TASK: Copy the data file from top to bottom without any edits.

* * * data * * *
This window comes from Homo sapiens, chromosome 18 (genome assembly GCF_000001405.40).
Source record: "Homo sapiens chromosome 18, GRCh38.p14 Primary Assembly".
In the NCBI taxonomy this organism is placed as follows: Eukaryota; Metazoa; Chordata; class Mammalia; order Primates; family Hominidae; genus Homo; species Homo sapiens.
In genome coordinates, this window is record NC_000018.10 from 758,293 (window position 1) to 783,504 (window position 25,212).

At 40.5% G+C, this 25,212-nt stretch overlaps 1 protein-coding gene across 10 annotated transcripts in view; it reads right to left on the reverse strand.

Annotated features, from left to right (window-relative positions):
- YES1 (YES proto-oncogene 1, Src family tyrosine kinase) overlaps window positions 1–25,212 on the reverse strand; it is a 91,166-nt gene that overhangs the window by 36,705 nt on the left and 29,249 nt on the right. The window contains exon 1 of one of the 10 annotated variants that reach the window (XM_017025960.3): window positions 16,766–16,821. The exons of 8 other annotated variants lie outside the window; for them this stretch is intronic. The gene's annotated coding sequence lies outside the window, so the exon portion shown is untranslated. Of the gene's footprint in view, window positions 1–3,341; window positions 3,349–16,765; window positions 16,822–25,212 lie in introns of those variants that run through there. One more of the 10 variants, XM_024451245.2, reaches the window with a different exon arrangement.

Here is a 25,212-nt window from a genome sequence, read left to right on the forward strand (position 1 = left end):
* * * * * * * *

This window comes from Homo sapiens, chromosome 18 (genome assembly GCF_000001405.40).
Source record: "Homo sapiens chromosome 18, GRCh38.p14 Primary Assembly".
In the NCBI taxonomy this organism is placed as follows: Eukaryota; Metazoa; Chordata; class Mammalia; order Primates; family Hominidae; genus Homo; species Homo sapiens.
In genome coordinates, this window is record NC_000018.10 from 758,293 (window position 1) to 783,504 (window position 25,212).

At 40.5% G+C, this 25,212-nt stretch overlaps 1 protein-coding gene across 10 annotated transcripts in view; it reads right to left on the reverse strand.

Annotated features, from left to right (window-relative positions):
- YES1 (YES proto-oncogene 1, Src family tyrosine kinase) overlaps window positions 1–25,212 on the reverse strand; it is a 91,166-nt gene that overhangs the window by 36,705 nt on the left and 29,249 nt on the right. The window contains exon 1 of one of the 10 annotated variants that reach the window (XM_017025960.3): window positions 16,766–16,821. The exons of 8 other annotated variants lie outside the window; for them this stretch is intronic. The gene's annotated coding sequence lies outside the window, so the exon portion shown is untranslated. Of the gene's footprint in view, window positions 1–3,341; window positions 3,349–16,765; window positions 16,822–25,212 lie in introns of those variants that run through there. One more of the 10 variants, XM_024451245.2, reaches the window with a different exon arrangement.

Here is a 25,212-nt window from a genome sequence, read left to right on the forward strand (position 1 = left end):